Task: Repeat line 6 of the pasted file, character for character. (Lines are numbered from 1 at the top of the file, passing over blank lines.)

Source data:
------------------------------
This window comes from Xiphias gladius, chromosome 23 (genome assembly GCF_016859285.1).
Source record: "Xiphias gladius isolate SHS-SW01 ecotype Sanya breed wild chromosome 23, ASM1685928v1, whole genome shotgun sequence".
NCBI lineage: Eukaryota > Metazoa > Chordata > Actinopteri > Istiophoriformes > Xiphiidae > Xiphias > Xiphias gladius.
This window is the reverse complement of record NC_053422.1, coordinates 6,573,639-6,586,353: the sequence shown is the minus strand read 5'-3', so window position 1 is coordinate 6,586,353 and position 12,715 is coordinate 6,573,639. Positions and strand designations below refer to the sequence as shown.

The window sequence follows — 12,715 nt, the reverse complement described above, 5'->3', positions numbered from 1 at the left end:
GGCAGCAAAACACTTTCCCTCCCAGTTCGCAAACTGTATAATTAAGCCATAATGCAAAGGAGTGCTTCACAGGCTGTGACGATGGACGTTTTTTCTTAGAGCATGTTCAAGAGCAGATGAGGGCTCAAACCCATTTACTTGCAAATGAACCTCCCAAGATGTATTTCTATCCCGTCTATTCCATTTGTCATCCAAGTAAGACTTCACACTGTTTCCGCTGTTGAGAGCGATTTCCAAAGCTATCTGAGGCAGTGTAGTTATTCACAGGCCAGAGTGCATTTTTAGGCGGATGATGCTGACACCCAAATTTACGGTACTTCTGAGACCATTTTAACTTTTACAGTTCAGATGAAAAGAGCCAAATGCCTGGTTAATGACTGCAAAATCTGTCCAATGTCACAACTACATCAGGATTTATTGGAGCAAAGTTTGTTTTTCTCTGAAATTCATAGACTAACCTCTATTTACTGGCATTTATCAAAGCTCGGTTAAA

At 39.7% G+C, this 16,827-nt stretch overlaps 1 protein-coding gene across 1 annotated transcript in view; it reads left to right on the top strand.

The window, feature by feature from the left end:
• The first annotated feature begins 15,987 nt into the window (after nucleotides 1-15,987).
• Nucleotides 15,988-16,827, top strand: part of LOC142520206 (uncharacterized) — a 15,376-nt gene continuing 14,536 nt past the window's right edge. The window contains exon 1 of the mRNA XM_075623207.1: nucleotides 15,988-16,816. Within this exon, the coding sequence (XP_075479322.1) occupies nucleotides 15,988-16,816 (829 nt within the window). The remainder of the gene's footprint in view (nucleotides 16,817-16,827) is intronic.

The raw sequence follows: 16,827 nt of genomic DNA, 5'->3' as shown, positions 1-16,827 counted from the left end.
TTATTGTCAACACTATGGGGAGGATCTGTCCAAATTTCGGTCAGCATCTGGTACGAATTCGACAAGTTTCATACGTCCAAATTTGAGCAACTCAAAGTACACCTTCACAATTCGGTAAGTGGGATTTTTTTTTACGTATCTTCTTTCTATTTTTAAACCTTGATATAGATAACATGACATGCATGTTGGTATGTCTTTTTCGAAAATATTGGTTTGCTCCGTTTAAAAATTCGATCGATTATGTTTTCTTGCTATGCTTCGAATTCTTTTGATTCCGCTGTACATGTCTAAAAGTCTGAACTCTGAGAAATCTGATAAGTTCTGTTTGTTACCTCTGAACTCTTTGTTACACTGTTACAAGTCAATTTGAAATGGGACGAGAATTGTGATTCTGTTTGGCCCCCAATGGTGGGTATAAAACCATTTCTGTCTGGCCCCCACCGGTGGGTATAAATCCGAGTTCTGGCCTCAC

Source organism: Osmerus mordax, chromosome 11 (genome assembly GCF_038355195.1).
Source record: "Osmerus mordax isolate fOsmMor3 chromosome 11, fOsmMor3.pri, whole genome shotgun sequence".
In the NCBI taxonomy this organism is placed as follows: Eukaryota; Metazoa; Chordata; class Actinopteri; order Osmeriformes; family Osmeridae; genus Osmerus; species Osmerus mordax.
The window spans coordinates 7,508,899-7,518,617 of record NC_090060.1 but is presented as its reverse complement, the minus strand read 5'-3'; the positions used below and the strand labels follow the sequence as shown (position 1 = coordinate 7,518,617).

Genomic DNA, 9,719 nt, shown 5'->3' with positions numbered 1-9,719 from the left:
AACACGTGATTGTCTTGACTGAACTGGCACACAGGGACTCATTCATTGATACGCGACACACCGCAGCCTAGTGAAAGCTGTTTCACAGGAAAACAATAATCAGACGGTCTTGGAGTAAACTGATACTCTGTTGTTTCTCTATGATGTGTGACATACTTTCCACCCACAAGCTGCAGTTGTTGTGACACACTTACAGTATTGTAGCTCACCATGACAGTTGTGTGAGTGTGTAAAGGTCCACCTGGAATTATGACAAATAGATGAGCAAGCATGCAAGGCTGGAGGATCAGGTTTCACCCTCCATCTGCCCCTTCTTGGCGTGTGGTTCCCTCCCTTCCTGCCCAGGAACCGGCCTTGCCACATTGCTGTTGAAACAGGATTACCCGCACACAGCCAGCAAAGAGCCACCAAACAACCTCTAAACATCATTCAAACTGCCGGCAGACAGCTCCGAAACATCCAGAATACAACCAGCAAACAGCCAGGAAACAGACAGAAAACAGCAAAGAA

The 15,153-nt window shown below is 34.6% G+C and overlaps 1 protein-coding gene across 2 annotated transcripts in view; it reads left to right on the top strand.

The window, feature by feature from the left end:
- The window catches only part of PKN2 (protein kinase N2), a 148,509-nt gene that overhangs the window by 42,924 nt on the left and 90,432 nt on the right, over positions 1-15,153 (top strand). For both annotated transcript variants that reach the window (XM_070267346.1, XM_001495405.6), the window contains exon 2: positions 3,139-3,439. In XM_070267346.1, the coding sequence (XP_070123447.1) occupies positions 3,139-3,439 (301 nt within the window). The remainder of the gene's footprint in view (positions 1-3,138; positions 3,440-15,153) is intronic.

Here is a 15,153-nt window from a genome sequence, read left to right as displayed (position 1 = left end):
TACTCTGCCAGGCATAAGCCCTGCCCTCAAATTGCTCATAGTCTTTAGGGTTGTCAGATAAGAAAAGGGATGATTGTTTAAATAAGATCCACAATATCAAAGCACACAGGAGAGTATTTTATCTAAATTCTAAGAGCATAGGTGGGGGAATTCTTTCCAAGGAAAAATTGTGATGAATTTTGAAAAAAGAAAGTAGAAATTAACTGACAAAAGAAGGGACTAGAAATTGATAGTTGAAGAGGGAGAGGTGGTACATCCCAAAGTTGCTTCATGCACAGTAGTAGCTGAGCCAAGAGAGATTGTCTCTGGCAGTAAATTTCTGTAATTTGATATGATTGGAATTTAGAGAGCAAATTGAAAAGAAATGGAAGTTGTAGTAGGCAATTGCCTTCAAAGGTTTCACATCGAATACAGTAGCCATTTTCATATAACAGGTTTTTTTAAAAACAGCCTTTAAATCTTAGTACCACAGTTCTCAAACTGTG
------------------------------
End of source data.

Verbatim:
GGCAGCAAAACACTTTCCCTCCCAGTTCGCAAACTGTATAATTAAGCCATAATGCAAAGGAGTGCTTCACAGGCTGTGACGATGGACGTTTTTTCTTAGAGCATGTTCAAGAGCAGATGAGGGCTCAAACCCATTTACTTGCAAATGAACCTCCCAAGATGTATTTCTATCCCGTCTATTCCATTTGTCATCCAAGTAAGACTTCACACTGTTTCCGCTGTTGAGAGCGATTTCCAAAGCTATCTGAGGCAGTGTAGTTATTCACAGGCCAGAGTGCATTTTTAGGCGGATGATGCTGACACCCAAATTTACGGTACTTCTGAGACCATTTTAACTTTTACAGTTCAGATGAAAAGAGCCAAATGCCTGGTTAATGACTGCAAAATCTGTCCAATGTCACAACTACATCAGGATTTATTGGAGCAAAGTTTGTTTTTCTCTGAAATTCATAGACTAACCTCTATTTACTGGCATTTATCAAAGCTCGGTTAAA